- Interoperability implies exchanges between a range of products. (see interface)
- Interoperable systems work together now, but the future is uncertain
- A guiding principle rather than a technical specification
- Upgrades or product advances can terminate Interoperability
With the integration, software product works as one solution instead of passing information between different systems. ‘One system contains the same code and database. Integrated systems work tightly together, like the pieces of the whole are ‘one.’ System updates are more accessible, as are real-time reporting requirements. Integrated solutions share the same databases, so there are no mapping codes between systems, substantially reducing errors and downtime. Any changes are automatically applied to your whole operation. The integration provides a unified user experience that combines data, reporting, and workflow across a single business platform. Integration is indisputably the most authentic, most unified way a software system can be utilized.
An integrated system allows a series of products to talk to each other in their current state and provides backward and forwards compatibility with future versions of each product within the structure.
- One uninterrupted system
- Real-time–All data is immediately gathered, stored, mediated, and reportable
- Information is not decentralized; no synchronization is needed
- Data transfers are reliable and workflow performance is accelerated
- No mapping updates required, less maintenance
- Business Intelligence Reporting is up-to-the-minute
An interface is like a bridge that lets two programs share information. The information can come from different sources that may use different programming languages. Business systems can send and receive data, but otherwise, they act independently of each other.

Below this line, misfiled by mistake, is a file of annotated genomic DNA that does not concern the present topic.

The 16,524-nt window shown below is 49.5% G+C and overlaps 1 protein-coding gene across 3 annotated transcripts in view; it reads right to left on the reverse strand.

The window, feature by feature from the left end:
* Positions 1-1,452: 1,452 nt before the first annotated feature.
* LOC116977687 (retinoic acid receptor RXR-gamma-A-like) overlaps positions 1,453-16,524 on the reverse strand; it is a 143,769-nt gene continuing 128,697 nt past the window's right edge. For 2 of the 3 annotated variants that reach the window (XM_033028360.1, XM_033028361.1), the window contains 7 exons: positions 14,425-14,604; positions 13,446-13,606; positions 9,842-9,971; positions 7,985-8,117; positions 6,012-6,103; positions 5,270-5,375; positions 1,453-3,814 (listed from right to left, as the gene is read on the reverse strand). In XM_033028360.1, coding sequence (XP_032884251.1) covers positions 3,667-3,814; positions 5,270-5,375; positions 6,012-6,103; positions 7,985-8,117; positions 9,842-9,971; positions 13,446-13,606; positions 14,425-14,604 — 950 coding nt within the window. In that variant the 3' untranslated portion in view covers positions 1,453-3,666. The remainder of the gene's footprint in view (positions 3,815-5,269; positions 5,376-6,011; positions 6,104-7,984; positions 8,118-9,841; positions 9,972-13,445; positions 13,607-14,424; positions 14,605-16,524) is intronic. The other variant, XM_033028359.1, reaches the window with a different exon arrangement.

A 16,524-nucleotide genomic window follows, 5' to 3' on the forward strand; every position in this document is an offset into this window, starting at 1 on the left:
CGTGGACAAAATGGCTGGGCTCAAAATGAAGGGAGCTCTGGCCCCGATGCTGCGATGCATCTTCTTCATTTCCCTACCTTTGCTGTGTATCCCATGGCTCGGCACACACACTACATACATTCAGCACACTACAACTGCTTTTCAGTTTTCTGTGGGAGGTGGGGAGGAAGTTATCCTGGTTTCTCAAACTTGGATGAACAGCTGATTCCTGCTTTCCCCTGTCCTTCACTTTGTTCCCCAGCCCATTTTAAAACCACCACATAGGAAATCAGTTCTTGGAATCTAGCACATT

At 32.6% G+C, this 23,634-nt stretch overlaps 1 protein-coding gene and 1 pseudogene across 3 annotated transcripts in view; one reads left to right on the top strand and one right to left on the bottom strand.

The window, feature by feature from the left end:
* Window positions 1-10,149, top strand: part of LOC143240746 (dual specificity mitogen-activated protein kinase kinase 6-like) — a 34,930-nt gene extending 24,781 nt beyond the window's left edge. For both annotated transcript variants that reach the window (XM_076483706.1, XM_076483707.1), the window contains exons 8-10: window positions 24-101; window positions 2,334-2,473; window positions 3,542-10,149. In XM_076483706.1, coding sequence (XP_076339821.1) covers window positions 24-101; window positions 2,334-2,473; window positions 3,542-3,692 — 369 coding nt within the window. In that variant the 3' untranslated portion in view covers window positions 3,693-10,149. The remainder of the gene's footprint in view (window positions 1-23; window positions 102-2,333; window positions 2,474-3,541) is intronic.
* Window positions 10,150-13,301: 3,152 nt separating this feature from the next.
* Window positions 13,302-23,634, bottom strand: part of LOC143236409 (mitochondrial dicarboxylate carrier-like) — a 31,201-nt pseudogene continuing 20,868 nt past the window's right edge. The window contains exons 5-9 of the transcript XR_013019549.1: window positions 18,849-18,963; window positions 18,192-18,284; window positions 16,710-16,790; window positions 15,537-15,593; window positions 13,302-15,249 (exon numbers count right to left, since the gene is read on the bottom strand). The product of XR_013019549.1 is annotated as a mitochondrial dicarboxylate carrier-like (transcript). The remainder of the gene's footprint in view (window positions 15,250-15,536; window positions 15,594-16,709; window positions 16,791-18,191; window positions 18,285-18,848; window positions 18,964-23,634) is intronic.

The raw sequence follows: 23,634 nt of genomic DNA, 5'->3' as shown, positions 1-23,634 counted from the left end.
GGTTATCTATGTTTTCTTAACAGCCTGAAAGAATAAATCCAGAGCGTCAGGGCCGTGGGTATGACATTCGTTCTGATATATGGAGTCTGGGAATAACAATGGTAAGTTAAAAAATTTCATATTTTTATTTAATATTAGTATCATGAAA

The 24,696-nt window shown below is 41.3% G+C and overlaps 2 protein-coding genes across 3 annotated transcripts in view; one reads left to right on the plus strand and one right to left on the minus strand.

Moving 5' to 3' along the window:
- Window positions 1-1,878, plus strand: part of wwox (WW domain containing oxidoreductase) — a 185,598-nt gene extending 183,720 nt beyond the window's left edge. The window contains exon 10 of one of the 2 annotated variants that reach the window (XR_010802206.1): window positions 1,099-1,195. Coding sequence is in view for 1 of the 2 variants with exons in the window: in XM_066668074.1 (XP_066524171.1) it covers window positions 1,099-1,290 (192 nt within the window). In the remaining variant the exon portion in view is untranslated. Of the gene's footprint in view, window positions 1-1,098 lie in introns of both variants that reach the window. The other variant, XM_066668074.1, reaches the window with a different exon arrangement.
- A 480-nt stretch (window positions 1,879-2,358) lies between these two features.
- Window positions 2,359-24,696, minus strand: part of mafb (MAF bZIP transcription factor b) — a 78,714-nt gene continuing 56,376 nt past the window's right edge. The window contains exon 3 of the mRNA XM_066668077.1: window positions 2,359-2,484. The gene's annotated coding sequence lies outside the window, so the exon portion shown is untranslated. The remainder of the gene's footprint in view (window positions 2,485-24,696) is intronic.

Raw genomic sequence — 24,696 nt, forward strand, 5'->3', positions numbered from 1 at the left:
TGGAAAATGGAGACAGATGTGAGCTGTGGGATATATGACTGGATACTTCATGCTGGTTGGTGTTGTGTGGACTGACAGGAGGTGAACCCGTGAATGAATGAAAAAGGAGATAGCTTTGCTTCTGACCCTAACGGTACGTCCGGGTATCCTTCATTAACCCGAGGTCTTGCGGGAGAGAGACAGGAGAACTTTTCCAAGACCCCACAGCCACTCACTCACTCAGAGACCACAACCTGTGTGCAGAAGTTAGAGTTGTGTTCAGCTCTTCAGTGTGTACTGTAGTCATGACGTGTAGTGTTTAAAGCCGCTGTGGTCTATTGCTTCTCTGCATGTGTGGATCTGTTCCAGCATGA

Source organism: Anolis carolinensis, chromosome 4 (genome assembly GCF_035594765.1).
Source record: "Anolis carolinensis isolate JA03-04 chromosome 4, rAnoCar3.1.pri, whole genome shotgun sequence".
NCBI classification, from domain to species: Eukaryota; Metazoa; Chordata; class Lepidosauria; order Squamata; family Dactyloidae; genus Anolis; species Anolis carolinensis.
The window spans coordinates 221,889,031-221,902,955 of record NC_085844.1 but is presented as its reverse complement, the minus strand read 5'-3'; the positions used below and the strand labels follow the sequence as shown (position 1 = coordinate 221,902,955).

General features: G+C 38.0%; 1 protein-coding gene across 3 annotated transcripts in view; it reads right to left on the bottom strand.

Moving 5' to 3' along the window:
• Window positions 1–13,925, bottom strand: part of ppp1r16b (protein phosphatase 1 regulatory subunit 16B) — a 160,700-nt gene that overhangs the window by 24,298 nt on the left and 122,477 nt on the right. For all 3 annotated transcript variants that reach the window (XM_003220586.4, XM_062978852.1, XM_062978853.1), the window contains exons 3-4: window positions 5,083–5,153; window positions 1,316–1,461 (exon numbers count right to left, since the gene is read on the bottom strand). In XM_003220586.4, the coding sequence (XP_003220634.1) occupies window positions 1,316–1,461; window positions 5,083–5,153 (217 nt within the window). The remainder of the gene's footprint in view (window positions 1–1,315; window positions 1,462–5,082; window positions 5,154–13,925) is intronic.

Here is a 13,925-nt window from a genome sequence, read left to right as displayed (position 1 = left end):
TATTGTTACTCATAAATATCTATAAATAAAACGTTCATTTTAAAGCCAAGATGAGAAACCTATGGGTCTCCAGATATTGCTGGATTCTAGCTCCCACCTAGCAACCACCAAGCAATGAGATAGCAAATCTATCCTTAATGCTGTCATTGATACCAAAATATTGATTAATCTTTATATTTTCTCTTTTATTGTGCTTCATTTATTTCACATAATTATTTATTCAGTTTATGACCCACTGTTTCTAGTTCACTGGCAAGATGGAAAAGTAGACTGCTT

An interface doesn’t allow you to sync data between systems in real-time. If and when you need to sync your data from separate policies, ensure that your system network is powerful enough to handle running data sync, often sufficient to be close to real-time.
Another consideration is the maintenance of mapping codes between systems. Mapping codes act as the directory for information from one system into another. If any changes are made in either mode, your mappings table may have to be updated, or the software might pull information from the wrong place giving you incorrect data.
- Separate software products communicate under limited capacity.
- Data is maintained in multiple locations requiring more administration.
- Additional steps to exchange data
- Consistently preserve, monitor, and update mappings.
- Real-time synchronization is not available.
Differences between nomadicity, portability, and mobility?
- Nomadicity is the tendency of a person, or group of people, to move with relative frequency. Leonard Kleinrock and others have written of the need to support today’s increasingly mobile workers with nomadic computing, the use of portable computing devices, and, ideally, constant access to the Internet and data on other computers.
- Nomadicity means none restrictive connectivity or limited connectivity.
- Portability means the ability to jump across networks.
- Portability means the ability to transfer from one machine or system to another.
- Mobility means when you have seamless and wireless connectivity.
- Mobility means the ability to move freely and easily.
Portability, on the other hand (at least as the term is used in the computer software domain), concerns the ease with which some software artifact can be made to function correctly in some computing platform environment other than that for which it was designed. For example, can the software artifact run under a different operating system or execution framework or on a computer with a different instruction set? How much modification/configuring is required for a given target execution environment? Although portability may have some relationship to a software component’s ability to interact with other elements.
Mobility is focused on the ability to run regardless of the system, framework, computer platform, or instruction set. To accomplish mobility with true Interoperability, the use of a shared ontology must be present. Software instruction sets can and should behave differently from others; however, both the unstructured data with metadata and fully structured data with defined mappings. Must behave the same to maintain integrity, speed of delivery, and use to disparate applications regardless of platform or systems.